We all have constraints, aspects of our lives that are lacking—areas in which we feel unable to grow and change for the better, relationships that are strained, talents unfulfilled, frustrations, disappointments and failures we see in ourselves and others. We’re looking to break free of these constraints.
Sometimes, the opportunities we’re looking for that can change our lives, present themselves right before our eyes. It’s a moment that requires us to step up and grab it. But there’s a catch: growth moments are almost always wrapped in challenge, in difficulty and in discomfort.
And when these moments present themselves, we get stuck. We know we should do it, but we can’t bring ourselves to do it. We know we should make the call. We know we should be healthier. We know we should learn more. We know we should be more patient and kind and generous and tolerant—but it’s hard and we’re tired.
What’s the difference between bread and matzah? Time. Matzah must be made in a hurry—less than 18 minutes—so that the dough doesn’t rise. When we get a moment of inspiration, when we want to create a change in our lives, we must seize the moment. Don’t procrastinate, don’t hesitate. Like baking matzah, do it right away.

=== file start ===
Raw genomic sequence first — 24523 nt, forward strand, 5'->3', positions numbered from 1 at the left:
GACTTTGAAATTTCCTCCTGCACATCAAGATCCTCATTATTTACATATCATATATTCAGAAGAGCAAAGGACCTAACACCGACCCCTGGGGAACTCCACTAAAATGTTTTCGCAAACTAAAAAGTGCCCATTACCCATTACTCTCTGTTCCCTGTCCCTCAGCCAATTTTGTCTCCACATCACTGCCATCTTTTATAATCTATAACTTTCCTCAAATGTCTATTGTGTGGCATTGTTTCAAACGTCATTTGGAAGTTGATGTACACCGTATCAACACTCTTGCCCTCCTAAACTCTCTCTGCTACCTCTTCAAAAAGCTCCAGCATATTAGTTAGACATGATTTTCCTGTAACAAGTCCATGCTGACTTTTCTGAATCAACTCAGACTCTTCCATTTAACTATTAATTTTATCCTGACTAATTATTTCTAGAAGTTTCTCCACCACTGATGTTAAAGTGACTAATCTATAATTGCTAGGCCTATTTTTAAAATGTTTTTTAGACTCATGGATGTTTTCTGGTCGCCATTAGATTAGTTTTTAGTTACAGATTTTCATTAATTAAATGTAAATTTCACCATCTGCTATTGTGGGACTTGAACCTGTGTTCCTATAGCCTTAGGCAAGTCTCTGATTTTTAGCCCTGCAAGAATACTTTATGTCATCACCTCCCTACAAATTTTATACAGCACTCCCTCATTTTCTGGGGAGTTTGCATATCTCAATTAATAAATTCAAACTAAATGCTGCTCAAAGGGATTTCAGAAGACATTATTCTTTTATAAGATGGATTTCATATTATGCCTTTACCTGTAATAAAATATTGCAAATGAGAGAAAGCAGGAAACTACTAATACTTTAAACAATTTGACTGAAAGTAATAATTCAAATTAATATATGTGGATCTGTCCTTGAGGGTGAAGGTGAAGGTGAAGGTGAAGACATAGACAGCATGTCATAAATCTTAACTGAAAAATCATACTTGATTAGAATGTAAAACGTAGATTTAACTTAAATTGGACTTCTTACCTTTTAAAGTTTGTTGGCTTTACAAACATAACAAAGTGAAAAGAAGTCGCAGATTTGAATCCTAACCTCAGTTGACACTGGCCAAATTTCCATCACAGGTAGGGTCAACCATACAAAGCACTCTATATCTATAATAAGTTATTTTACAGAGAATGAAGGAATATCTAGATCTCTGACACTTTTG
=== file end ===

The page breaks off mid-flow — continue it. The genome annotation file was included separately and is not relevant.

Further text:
Too often we come up with this brilliant response. “Later! I’ll do it later. No, I want to and I’m going to, but at the end of the day, it’s almost the weekend. I should do it after the holidays, or when the kids are out of the house. You know what? When my business improves. No, after I retire.” Later is a great way to avoid what we know we need to do. But later is the first step to never!